The BAT Cave
SaberStrip Grid Test
I bought a SaberStrip a couple years ago in hopes of using it as a portable rimlight for my cosplay photography adventures. The SaberStrip is an interesting lighting modifier consisting of a 39-inch cardboard tube lined with mirrored paint and faced with a diffuser. It's much taller than it is wide, so my first thought was to use it as a rimlight but that isn't really its strength because light tends to spray out of the SaberStrip in a surprisingly wide arc. I believe this happens because of the cylindrical shape of the SaberStrip, the interior of which is basically a curved mirror which shoots light out the front at all angles.
So, since I already had other modifiers that gave me the look I wanted (and the SaberStrip is a pain to fly with because of its non-collapsible size), I put the SaberStrip aside and haven't used it. But a few months ago, a Google search led me to a prototype grid for the SaberStrip made by Honeycomb Grids Inc, I contacted them and they are indeed willing to make these for a nominal fee. I requested their 10 degree grid for a very tight spread, and just today I received it and tested it out.
The grid is a solid-feeling plastic, quite light, looks like good quality. Its edges are lined with velcro and two velcro'ed straps ship with the grid to attach it to the SaberStrip. I was impressed by how easy it is to attach and detach the grid from the SaberStrip, it takes seconds and isn't difficult at all. Note this is not a fabric "eggcrate" grid, it is hard plastic similar to grids made for beauty dishes. I got the black color for harder edges, I believe a softer white may also be available.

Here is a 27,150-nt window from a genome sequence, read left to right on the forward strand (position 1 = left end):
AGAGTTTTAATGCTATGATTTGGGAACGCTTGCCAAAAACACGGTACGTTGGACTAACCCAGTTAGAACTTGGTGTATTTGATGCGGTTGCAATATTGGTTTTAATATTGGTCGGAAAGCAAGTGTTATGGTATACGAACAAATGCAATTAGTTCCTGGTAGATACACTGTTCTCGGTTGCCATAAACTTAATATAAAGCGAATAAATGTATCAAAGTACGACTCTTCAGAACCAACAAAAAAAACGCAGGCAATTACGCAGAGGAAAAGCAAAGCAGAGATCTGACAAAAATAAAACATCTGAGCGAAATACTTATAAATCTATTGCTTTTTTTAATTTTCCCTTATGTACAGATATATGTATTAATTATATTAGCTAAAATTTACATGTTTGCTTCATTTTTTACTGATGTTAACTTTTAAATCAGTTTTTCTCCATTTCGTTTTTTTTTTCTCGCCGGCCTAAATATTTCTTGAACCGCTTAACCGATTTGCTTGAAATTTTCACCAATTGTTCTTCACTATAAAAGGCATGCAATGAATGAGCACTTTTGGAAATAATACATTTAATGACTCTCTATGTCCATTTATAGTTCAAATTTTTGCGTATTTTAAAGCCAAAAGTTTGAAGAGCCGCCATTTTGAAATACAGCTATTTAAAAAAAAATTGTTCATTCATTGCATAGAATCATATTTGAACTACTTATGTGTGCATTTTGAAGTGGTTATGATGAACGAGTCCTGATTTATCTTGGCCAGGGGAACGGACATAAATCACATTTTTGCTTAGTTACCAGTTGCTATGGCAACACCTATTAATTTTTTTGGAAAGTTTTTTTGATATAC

So, I took a series of photos with and without the grid. You'll notice that without the grid, the SaberStrip basically lights up the entire wall, there is no control at all. The grid controls this spill pretty well, although I was expecting a taller, more oblong spot than what it produces. If you look closely at the shadows, the SaberStrip produces a double vertical shadow that is soft, above a harder core, with the horizontal edges being pretty hard. I guess that makes sense considering the long, narrow shape of the modifier.
All pictures taken with my Nikon D7100 and an SB-900 flash inside the SaberStrip. Camera settings were ISO 100, f/8, 1/200 second. The front of the SaberStrip was exactly 5 feet from the wall. The SB-900 was manually zoomed to 120mm, this is to avoid a hotspot at the bottom of the strip where the flash sits inside the tube.
I'm not ready to draw any conclusions from this until I test it in a real shooting situation, the next one being San Diego Comic-Con 2013!
Test conducted June 26, 2013.
Click on the buttons below the image to see different power levels with and without the grid.
The SaberStrip head-on without the grid. The SaberStrip head-on with the grid.
The SaberStrip without flash just to show it. The HoneyGrid and velcro attachment straps.
My lovely and talented lighting assistant valiantly taking a flash to the face from the SaberStrip!
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